The case of growth rods shows that the material itself can lead to implant failure. These rods are placed, during a surgery, along the spine of scoliotic children. They aim to support the spine and help it to straighten back. However, fracture events occur in 36% of the patients. During the surgery, the rods are bent to fit to the natural shape of the spine. The tools employed for this process can introduce some indentation marks on the surface of the rods and decrease their fatigue lifetime.
From these case studies, it is observed that the completion of an implant (i.e. stent implantation process) or its lifetime (i.e. growth rod failure) can be affected by its surface state. This research will therefore focus on the imperfection sensitiveness of such devices. Various kinds of defects are introduced at the sample surface. To understand the influence of these defects on the mechanical properties, these samples are tested and compared.
|Fracture toughness of high entropy alloys|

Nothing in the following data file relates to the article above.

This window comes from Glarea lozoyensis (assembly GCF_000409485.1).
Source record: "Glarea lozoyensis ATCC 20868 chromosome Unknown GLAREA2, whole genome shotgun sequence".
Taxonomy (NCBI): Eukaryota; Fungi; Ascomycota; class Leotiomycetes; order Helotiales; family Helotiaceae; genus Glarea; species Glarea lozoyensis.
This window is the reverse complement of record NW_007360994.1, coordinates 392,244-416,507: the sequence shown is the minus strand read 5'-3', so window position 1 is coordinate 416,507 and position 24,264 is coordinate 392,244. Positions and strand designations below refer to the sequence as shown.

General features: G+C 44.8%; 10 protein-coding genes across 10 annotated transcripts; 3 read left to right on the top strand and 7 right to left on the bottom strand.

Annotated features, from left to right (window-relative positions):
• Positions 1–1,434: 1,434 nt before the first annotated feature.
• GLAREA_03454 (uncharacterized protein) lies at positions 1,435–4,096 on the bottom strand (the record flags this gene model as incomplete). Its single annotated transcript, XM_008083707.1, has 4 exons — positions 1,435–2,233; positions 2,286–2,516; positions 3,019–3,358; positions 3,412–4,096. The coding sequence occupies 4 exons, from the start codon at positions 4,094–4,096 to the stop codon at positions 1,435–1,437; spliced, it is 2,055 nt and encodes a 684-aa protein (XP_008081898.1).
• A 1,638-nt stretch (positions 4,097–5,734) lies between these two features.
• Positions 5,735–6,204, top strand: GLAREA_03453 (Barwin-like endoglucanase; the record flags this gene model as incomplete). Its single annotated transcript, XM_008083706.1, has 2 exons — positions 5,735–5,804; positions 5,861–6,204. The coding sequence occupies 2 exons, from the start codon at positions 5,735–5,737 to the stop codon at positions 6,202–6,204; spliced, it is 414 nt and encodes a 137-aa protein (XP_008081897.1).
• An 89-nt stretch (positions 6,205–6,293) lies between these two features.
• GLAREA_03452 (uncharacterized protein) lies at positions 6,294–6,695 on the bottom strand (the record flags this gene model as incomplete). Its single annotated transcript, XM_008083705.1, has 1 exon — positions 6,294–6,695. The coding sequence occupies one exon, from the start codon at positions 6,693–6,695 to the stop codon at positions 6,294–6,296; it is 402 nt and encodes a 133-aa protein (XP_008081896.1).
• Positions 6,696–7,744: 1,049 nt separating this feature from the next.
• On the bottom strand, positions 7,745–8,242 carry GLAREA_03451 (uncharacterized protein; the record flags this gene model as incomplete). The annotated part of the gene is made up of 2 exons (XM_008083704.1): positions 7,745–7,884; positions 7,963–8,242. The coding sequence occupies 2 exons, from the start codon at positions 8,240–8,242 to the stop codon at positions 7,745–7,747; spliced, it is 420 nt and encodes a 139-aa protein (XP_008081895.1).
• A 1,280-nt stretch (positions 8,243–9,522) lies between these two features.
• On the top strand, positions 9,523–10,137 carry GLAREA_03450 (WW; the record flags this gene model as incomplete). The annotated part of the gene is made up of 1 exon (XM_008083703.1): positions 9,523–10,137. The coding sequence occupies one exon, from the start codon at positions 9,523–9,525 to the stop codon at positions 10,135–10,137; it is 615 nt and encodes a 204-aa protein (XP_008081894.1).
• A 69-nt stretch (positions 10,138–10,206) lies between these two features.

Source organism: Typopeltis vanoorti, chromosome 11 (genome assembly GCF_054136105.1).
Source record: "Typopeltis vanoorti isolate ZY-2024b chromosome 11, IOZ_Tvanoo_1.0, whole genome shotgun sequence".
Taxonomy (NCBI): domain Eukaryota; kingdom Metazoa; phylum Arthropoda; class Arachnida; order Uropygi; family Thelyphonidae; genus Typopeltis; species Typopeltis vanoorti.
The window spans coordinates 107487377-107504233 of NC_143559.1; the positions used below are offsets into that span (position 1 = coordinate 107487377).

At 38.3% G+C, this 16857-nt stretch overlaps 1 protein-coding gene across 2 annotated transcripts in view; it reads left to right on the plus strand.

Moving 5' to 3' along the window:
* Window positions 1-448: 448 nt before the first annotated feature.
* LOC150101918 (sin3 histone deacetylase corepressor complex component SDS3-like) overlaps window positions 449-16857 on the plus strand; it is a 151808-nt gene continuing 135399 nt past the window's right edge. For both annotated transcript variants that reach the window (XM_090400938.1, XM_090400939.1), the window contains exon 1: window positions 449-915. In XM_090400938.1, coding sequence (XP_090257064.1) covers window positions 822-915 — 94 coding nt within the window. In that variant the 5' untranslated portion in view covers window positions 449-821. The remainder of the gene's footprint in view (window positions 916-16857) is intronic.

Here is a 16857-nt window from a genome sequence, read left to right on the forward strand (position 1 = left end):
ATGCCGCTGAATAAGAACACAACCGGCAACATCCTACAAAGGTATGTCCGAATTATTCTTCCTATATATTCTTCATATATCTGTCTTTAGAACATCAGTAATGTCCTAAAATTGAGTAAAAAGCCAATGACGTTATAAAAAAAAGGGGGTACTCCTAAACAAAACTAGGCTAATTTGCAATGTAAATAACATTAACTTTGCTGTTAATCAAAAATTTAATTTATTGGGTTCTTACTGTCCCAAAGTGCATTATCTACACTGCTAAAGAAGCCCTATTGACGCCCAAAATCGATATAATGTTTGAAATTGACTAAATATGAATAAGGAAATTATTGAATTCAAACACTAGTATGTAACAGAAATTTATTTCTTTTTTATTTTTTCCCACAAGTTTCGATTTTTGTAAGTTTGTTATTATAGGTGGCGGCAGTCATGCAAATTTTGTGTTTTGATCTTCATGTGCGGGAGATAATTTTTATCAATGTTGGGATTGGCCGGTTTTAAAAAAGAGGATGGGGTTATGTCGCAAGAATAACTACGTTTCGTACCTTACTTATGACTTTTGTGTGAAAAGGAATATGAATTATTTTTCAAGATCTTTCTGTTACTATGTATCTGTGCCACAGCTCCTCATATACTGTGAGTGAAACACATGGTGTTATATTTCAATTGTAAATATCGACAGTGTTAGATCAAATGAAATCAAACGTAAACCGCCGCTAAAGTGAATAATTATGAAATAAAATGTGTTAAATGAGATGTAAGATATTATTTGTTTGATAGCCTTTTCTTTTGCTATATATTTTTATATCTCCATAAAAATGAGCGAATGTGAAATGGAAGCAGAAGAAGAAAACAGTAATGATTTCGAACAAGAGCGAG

High entropy alloys (HEAs) are a new family of metallic alloys. In contrast to conventional alloys, HEAs have multiple principal elements e.g. the equiatomic "Cantor" alloy CrMnFeCoNi. Alloys in this range of chemical composition have gathered attention only recently. From what was observed in conventional alloys, it was expected that HEAs microstructure be composed of several intermetallic phases but some systems are surprisingly single phase solid solution. Moreover, such single-phase alloys have excellent mechanical properties. For instance, CrMnFeCoNi possess a large fracture toughness, which increases with decreasing temperature, putting this alloy on par with the current best alloys used for cryogenic applications. As such, the objective of the thesis is to understand the underlying mechanisms responsible for the observed macroscopic behavior of such alloys.